Functional status and physical independence play a key role in terms of quality of life, access to treatment, and continuity of care. Surgery, a central component of cancer treatments, leads to detrimental effects on functional capacity, which can be peculiarly relevant in vulnerable patients undergoing major procedures. Prehabilitation is a multidisciplinary intervention that uses the preoperative period to prevent or attenuate treatment-related functional decline and its subsequent consequences. This paper narratively reviews the rationale and the evidence of prehabilitation for uro-oncologic surgery.
A narrative review was conducted in August 2020, aiming to: (1) identify and discuss the impact of modifiable determinants of postoperative outcomes in urology and (2) review randomized controlled trials (RCT) exploring the role of preoperative exercise, nutrition, and psychological interventions in uro-oncologic surgery.
Eight RCTs on preoperative conditioning interventions met the inclusion criteria, focusing on radical cystectomy for bladder cancer (RC) and radical prostatectomy for prostate cancer (RP). There is strong evidence that poor physical, nutritional and psychosocial status negatively impacts on surgical outcomes. Single modality interventions, such as preoperative exercise or nutrition alone, had no effect on ‘traditional’ surgical outcomes as length of stay or complication. However, multimodal approaches targeting postoperative functional status have shown to be effective and safe.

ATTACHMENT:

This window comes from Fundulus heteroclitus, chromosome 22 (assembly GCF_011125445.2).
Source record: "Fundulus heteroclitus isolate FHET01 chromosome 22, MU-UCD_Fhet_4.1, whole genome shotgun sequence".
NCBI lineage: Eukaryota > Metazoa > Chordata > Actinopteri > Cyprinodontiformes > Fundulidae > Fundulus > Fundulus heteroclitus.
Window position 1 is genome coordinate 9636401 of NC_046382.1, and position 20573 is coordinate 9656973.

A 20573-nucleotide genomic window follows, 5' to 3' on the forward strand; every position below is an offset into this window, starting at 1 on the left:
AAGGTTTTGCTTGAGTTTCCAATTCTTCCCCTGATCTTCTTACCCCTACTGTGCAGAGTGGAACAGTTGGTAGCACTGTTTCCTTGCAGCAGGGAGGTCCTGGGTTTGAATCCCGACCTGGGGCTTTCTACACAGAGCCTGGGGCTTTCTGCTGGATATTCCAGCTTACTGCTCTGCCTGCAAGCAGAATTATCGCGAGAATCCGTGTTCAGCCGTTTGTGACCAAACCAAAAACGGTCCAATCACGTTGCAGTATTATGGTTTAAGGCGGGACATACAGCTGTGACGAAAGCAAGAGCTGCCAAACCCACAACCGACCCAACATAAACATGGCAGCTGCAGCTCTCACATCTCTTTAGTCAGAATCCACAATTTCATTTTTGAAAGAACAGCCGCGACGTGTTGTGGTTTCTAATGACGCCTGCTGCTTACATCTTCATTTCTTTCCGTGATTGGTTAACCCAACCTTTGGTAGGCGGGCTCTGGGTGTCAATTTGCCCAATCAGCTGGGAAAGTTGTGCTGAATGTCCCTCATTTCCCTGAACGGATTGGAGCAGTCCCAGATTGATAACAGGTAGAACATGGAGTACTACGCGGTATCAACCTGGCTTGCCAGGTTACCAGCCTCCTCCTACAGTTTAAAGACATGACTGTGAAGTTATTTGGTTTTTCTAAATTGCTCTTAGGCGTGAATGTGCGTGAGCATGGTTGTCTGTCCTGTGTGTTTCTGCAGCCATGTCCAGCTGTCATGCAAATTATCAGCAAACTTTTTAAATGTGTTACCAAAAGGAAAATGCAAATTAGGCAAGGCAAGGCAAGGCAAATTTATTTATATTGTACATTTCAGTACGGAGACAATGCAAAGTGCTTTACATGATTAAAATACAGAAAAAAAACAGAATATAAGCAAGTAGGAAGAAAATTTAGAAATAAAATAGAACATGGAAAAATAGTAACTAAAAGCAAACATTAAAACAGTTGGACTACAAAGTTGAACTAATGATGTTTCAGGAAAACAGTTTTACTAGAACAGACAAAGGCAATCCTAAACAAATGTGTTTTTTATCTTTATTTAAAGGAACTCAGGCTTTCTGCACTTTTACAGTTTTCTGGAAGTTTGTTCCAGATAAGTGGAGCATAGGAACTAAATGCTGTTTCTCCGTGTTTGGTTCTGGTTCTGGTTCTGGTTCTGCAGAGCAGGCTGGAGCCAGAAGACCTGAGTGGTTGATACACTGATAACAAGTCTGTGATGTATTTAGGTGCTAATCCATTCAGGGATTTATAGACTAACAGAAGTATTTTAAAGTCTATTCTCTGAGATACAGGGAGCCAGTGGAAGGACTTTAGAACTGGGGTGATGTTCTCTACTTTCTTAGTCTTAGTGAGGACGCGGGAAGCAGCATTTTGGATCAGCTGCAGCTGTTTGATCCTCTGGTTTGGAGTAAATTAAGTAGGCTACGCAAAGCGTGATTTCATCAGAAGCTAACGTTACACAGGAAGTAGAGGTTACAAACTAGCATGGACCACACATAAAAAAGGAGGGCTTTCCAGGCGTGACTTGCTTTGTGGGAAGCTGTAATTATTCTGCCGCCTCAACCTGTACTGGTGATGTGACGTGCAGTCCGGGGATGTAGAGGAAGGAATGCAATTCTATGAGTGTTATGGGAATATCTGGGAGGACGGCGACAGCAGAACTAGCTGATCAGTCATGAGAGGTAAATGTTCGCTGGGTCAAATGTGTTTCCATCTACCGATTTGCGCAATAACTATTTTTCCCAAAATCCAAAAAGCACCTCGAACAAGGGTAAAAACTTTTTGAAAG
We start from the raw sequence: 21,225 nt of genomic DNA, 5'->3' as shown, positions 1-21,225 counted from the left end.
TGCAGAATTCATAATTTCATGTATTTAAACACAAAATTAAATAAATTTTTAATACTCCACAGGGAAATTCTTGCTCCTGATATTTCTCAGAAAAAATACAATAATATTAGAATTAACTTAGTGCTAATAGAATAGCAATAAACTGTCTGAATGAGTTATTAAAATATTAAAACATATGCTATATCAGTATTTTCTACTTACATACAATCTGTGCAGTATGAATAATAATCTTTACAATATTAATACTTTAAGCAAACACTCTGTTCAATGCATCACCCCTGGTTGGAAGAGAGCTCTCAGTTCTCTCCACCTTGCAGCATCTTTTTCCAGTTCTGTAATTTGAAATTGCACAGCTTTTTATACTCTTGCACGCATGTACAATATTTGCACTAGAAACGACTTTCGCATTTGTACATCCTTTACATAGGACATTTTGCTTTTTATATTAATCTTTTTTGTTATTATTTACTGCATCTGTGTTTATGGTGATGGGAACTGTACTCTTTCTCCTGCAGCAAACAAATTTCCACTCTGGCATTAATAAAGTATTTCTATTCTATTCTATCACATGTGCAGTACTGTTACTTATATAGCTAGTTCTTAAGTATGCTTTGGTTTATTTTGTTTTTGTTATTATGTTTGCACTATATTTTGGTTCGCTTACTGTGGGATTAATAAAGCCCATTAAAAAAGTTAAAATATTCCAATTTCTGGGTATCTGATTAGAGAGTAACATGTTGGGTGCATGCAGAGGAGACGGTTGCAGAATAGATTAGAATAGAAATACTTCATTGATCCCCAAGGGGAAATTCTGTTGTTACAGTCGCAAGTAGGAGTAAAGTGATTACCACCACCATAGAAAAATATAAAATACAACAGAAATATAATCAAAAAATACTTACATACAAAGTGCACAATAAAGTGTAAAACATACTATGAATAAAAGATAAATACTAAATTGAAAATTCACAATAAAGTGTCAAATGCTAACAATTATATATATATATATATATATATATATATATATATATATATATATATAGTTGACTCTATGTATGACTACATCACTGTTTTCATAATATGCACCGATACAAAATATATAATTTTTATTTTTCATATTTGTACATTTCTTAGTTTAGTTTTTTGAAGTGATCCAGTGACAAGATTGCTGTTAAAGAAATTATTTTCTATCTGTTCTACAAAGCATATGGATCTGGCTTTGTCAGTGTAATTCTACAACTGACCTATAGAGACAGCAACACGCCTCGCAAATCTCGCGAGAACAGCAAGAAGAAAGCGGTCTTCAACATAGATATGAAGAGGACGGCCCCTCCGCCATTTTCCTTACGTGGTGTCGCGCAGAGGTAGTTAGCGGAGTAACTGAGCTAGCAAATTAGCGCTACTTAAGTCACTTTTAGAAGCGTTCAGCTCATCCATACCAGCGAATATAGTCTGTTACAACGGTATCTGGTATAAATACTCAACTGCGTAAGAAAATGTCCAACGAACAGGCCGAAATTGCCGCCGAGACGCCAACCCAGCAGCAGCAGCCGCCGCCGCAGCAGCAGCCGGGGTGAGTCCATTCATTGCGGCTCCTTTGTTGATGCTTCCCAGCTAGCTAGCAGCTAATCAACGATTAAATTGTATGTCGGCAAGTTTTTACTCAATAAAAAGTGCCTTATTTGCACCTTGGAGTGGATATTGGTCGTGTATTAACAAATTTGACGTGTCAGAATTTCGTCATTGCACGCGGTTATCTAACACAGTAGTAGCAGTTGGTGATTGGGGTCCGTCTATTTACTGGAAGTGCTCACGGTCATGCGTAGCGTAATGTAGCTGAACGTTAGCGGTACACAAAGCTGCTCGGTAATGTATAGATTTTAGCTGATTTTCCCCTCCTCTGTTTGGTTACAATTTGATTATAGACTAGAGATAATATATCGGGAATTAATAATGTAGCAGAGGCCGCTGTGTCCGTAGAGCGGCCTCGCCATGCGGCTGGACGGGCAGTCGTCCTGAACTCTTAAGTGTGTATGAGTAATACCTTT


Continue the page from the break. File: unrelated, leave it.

There is initial evidence on the effectiveness and safety of multimodal prehabilitation in preserving functional capacity following RC and RP. However, to date, outcomes such as complications and length of stay seem to be not affected by prehabilitation.

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